For economic revival, Iran needs more than just diplomacy

Iran needs foreign investment and the engagement of the private sector to improve its embattled economic infrastructure.

Camelia Entekhabi-Fard
Camelia Entekhabi-Fard
Published: Updated:
Read Mode
100% Font Size
5 min read

On January 16, Iran returned to the international community after 12 years of isolation with the implementation of the nuclear accord and lifting of oil and financial sanctions. The sanctions were lifted after the International Atomic Energy Agency (IAEA) released a report verifying Iran’s commitment to the deal by dismantling large section of its nuclear program.

This marked the arrival of a historic day that so many Iranians have been waiting for. The question that now arises is what changes are likely following the implementation of this accord?

Iran needs foreign investment and the engagement of the private sector to improve its embattled economic infrastructure. Stability and security are the most important challenges that determine a nation’s economic performance and play a crucial role in encouraging foreign investment. On the face of it, Iran’s diplomacy has succeeded as President Rowhani put it in his encounter with the media on January 17. However, economic revival needs more than just diplomacy.

American companies continue to be the world’s biggest investors, especially in oil and gas sectors. The presence of U.S. firms anywhere in the world encourages other companies to enter into the market. Iran has already suffered huge losses as a result of the U.S. ban on companies doing business with in the country.

For Iran, a fruitful outcome of this deal will be the release of its funds frozen in foreign banks. These funds, estimated to be around $100 billion, are certain to come in handy considering Iran’s need for capital. However, according to the country’s central bank governor, the exact amount Iran can have access to is $32.6 billion.

The government can use this money to pay off delayed salaries of government employees or cut down its deficit. In the long term though, Iran can invest this money in non-oil sectors to improve its economy. This process is likely to take time.

Oil prices, already hovering at the lowest levels in a decade, could plunge even lower with Iran beginning to export the commodity. The country’s oil minister said recently that Tehran will raise oil exports by 500,000 a day within a week after the removal of international sanctions. He also said that the country has no intention to harm the oil market with its planned increase as the market is suffering from overproduction.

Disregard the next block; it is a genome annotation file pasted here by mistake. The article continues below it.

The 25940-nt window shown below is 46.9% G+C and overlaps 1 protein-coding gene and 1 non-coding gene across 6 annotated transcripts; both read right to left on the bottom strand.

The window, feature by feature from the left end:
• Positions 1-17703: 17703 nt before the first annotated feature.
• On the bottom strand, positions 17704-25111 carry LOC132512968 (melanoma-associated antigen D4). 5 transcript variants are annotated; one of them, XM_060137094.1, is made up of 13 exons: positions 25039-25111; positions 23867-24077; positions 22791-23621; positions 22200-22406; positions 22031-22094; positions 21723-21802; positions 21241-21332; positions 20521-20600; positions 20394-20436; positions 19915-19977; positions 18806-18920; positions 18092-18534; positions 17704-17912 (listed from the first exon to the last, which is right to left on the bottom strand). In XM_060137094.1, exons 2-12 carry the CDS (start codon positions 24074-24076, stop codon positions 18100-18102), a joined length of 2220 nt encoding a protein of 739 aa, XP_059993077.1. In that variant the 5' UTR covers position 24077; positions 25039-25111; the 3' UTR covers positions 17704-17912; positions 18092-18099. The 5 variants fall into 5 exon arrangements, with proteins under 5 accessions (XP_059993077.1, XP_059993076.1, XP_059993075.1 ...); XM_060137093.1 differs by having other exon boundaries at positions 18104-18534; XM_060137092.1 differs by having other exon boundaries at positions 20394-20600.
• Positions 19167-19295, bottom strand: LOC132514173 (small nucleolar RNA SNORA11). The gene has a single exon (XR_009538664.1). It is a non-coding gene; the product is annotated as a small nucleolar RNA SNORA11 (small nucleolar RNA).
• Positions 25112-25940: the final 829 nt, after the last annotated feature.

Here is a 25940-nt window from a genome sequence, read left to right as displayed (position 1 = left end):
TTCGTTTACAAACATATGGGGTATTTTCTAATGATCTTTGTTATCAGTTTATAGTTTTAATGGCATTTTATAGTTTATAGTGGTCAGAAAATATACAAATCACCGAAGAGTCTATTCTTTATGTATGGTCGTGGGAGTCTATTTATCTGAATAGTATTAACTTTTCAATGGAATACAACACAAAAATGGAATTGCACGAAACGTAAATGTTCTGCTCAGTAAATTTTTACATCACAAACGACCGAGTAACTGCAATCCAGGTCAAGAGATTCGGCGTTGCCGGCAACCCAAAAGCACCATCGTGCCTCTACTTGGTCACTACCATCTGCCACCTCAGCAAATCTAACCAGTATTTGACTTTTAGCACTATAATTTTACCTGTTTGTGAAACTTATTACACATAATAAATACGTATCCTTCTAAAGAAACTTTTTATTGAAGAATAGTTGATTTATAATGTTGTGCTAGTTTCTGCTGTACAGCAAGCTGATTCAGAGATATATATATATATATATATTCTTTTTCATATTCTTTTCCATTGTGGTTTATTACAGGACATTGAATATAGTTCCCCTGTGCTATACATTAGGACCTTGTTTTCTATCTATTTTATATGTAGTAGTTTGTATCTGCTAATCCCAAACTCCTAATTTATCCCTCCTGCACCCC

Iran needs foreign investment and the engagement of the private sector to improve its embattled economic infrastructure.

Camelia Entekhabi-Fard

Owing to the oil embargo continuing for years Iran has lost its customers to other suppliers. Luring them back would entail giving greater discounts. It is estimated that Iran will export oil at around $20-$22 per barrel.

The Iranian public expect that the nuclear deal will have positive effect on their lives. This may soon turn into disappointment as the changes wouldn’t come soon. Iran’s regional behavior is going to be another factor and may become a deterrent for the investors.

Some European companies may see great business opportunity in Iran. But concerns over internal tussle within the government may compel them to think about it carefully.

Challenges going forward

Some difficulties and challenges cannot be ignored when it comes to full implementation of the Iranian deal. Iran’s ballistic missile program, and the support it has given to groups such as Hezbollah and Hamas, have labelled the nation as sponsor of terrorism, whether they like it or not.

Just a day after the nuclear deal was implemented the U.S. Treasury imposed new sanctions on Iran’s ballistic missile program. “We have consistently made clear that the US will vigorously press sanctions against Iranian activities outside of the JCPOA.” said Adam Szubin, acting under secretary for terrorism and financial intelligence.

This action targets 11 individuals and entities responsible for supporting Iran’s ballistic missile program. The next stage for Iran is to demonstrate its commitment to diplomacy and becoming a reliable nation. This will be put to test during the Syria talks to be held in Geneva in the near future.

With the influence Iran has on government of Assad in Syria and Hezbollah in Lebanon, the world will be watching how this regime acts in the post-sanctions era. President Obama, who appeals directly to Iranians, has urged them to build new ties with the world. We have to wait and see how Iran goes about doing this.

Camelia Entekhabi-Fard is a journalist, news commentator and writer who grew up during the Iranian Revolution and wrote for leading reformist newspapers. She is also the author of Camelia: Save Yourself by Telling the Truth - A Memoir of Iran. She lives in New York City and Dubai. She can be found on Twitter: @CameliaFard

Disclaimer: Views expressed by writers in this section are their own and do not reflect Al Arabiya English's point-of-view.
Top Content Trending